The recently inaugurated Zimbabwe Carbon Association, representing many of the major investments in carbon project development in the country, welcomes the Government of Zimbabwe’s effort to bring transparency and accountability to carbon trading in the country and position Zimbabwe as a credible, attractive destination for green financing.
The Zimbabwe Carbon Credit Framework, which the Government publicly released in April, outlines the country’s plan to oversee carbon projects participating in both the compliance and the voluntary carbon markets. Whilst the development of a local compliance market will take some time, there are already several players investing in local voluntary carbon market projects under internationally accepted standards, such as Verra and The Gold Standard.
The Voluntary Carbon Markets allow international companies to buy carbon credits as a way of offsetting their emissions and improving their brand visibility. It allows them to share a positive story with their customers on how they are contributing to the reduction in greenhouse gas emissions and improving the lives of those worst impacted. In this competitive market, projects need to meet high thresholds of integrity and transparency in order to give buyers the confidence required to trust that the emission reduction or sequestration has happened. Investors in such projects come from a range of sectors, with many seeking a financial reward for taking upfront risks in carrying out mitigation activities.
Zimbabwe’s natural ecosystems are a hugely valuable national resource. The country is endowed with large intact woodlands, savannahs, and wetlands that provide essential services to our people, such as clean air and water, pollination, and healthy soils. These ecosystems are a vital buffer that protects Zimbabweans from the worst effects of climate change. Unfortunately, the destruction of these fragile systems has accelerated in recent years as Zimbabweans from all walks of life exploit the country’s natural resources in search of short-term prosperity. This has rapidly reduced the country’s resilience to changes in weather patterns, and as a semi-arid country largely reliant on rainfed agriculture, this is a national emergency. Zimbabwe needs to attract billions of dollars of investment in climate mitigation activities over the medium term.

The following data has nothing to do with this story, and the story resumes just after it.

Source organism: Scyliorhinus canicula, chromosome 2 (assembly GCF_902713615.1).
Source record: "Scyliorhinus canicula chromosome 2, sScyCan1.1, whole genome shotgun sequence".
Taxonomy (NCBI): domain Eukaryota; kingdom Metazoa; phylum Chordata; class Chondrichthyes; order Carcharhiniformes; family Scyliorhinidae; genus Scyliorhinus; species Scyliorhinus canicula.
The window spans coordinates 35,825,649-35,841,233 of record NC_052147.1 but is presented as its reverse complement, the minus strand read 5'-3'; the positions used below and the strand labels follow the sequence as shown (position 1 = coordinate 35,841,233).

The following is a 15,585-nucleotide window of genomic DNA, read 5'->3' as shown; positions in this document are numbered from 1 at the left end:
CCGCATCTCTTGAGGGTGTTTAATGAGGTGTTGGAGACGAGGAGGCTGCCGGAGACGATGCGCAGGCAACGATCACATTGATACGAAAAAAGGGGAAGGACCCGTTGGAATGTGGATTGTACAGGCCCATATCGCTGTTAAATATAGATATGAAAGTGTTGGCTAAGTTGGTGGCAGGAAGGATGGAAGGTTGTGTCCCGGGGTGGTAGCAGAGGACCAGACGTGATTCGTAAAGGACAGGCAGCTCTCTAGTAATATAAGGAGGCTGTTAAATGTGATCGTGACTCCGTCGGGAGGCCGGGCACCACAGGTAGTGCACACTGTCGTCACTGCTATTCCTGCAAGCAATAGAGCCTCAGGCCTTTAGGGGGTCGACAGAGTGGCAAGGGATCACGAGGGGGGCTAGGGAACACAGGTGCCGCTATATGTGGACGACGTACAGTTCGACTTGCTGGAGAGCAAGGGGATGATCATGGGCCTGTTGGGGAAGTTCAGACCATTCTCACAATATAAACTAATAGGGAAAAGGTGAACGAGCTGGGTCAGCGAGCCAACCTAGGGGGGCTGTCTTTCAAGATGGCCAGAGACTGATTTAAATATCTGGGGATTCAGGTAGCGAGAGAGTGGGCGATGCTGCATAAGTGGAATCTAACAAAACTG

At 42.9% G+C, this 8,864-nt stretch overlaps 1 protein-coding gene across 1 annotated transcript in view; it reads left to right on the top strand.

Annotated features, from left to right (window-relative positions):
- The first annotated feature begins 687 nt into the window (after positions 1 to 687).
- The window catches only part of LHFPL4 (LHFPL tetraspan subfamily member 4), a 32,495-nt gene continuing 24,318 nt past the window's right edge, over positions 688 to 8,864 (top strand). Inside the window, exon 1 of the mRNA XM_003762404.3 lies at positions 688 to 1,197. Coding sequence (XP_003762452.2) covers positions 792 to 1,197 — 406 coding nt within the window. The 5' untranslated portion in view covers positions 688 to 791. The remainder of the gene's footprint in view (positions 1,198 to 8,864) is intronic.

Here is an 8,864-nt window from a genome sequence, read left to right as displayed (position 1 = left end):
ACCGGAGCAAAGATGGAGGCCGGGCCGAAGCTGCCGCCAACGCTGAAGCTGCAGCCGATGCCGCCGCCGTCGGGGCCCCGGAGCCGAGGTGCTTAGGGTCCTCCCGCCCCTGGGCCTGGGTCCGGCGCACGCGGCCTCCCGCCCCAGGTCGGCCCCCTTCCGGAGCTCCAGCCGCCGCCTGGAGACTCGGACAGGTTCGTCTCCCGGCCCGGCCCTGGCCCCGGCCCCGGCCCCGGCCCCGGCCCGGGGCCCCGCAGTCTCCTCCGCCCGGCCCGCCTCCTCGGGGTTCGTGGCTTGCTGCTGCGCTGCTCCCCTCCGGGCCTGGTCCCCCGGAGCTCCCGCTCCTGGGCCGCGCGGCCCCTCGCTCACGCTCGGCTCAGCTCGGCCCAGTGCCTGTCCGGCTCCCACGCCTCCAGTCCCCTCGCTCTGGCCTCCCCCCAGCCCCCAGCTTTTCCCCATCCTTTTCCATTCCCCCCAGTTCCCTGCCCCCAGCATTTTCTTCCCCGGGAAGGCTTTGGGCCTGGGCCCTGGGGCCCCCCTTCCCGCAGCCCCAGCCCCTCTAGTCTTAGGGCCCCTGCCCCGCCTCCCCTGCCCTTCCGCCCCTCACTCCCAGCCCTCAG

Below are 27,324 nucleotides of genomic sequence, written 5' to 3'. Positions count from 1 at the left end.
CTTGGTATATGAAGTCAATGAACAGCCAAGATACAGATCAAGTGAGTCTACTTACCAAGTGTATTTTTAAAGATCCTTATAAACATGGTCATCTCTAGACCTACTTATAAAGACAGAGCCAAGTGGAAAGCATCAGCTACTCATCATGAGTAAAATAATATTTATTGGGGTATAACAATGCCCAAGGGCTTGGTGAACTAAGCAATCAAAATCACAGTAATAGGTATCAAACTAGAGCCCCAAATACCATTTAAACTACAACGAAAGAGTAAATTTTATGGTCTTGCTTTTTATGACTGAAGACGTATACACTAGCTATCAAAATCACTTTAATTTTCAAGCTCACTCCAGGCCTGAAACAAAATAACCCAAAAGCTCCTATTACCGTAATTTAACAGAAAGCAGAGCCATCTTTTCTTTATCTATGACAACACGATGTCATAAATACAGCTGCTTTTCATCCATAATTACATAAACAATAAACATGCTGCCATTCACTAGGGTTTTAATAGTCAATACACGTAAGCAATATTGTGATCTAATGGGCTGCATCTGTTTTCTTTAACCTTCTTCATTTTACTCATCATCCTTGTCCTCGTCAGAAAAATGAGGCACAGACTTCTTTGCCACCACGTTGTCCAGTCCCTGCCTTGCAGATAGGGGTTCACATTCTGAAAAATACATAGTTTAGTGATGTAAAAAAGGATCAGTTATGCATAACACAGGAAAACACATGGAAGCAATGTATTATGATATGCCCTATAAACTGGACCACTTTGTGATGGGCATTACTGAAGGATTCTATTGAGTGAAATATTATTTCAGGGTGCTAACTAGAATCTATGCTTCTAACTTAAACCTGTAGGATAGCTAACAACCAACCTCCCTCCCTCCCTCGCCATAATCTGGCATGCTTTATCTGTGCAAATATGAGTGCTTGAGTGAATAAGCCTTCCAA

While Zimbabwe has committed under the Paris Climate Agreement’s National Determined Contribution to reduce its carbon footprint by 40% by 2030, the country has yet to leverage the green finances needed to enact the steps to reach this ambitious goal. As the country already grapples with the impact of global warming, attracting investment in emission reduction projects offers one way to raise this urgently needed capital and deliver scalable and concrete action to mitigate and adapt to climate change.
The Zimbabwe Carbon Association, with a membership representing 13 organisations working in five emission sectors, (including, forestry, clean energy, agriculture, and safe water provision) with over $100 million dollars of planned investment, is committed to working with the government to develop an enabling regulatory environment that will drive investment in climate mitigation and adaption activities.
“As an organization with a growing membership of companies and not-for-profits committed to Zimbabwe’s climate agenda, we have a stake in the country’s reputation in the global carbon trading market”, said Nick De Swardt, Chairperson of the Zimbabwe Carbon Association, “This means demonstrating to those involved in the carbon trading market that Zimbabwe is home to projects that have solid technical skills and expertise to meet the agreed verification standards, can work hand in hand with local communities as equal partners and prove that the finance is invested in concrete results to reduce carbon emissions.”
The Association is ready to work with the Government and stakeholders to establish a well-regulated, transparent, and equitable carbon trade market that has the potential to drive huge investments in delivering climate mitigation solutions. This will also support ongoing climate change awareness and capacity-building efforts in mitigation strategies across vulnerable sectors such as agriculture.
“From our accumulated experience in the sector, the association is aware that establishing the institutional infrastructure envisaged in the framework will require coordination with trusted and respected international bodies in carbon verification and trading systems so as to establish confidence and bring much-needed finance to the country,” said De Swardt.
“This means stakeholder consultation, effective communication, and developing the right mix of financial incentives to drive larger upfront investment in building scalable, ambitious, and credible projects.”